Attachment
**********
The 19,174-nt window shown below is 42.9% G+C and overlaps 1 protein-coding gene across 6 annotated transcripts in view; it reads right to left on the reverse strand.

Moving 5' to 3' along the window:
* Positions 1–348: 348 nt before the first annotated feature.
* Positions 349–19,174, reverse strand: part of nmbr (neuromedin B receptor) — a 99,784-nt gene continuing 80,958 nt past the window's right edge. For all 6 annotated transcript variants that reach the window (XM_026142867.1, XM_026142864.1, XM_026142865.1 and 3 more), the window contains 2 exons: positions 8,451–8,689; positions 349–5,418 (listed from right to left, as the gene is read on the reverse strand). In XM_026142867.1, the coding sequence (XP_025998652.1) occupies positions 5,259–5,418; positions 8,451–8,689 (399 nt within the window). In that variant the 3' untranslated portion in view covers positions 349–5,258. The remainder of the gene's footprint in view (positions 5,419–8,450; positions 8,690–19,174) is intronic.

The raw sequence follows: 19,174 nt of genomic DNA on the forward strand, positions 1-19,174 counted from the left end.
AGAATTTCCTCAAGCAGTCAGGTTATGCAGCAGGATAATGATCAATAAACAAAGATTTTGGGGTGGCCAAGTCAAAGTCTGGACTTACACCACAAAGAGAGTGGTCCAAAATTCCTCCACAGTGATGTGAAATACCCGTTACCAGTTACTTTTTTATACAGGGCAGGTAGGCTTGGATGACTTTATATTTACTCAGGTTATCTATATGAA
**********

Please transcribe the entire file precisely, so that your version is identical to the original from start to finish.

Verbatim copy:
The 19,174-nt window shown below is 42.9% G+C and overlaps 1 protein-coding gene across 6 annotated transcripts in view; it reads right to left on the reverse strand.

Moving 5' to 3' along the window:
* Positions 1–348: 348 nt before the first annotated feature.
* Positions 349–19,174, reverse strand: part of nmbr (neuromedin B receptor) — a 99,784-nt gene continuing 80,958 nt past the window's right edge. For all 6 annotated transcript variants that reach the window (XM_026142867.1, XM_026142864.1, XM_026142865.1 and 3 more), the window contains 2 exons: positions 8,451–8,689; positions 349–5,418 (listed from right to left, as the gene is read on the reverse strand). In XM_026142867.1, the coding sequence (XP_025998652.1) occupies positions 5,259–5,418; positions 8,451–8,689 (399 nt within the window). In that variant the 3' untranslated portion in view covers positions 349–5,258. The remainder of the gene's footprint in view (positions 5,419–8,450; positions 8,690–19,174) is intronic.

The raw sequence follows: 19,174 nt of genomic DNA on the forward strand, positions 1-19,174 counted from the left end.
AGAATTTCCTCAAGCAGTCAGGTTATGCAGCAGGATAATGATCAATAAACAAAGATTTTGGGGTGGCCAAGTCAAAGTCTGGACTTACACCACAAAGAGAGTGGTCCAAAATTCCTCCACAGTGATGTGAAATACCCGTTACCAGTTACTTTTTTATACAGGGCAGGTAGGCTTGGATGACTTTATATTTACTCAGGTTATCTATATGAA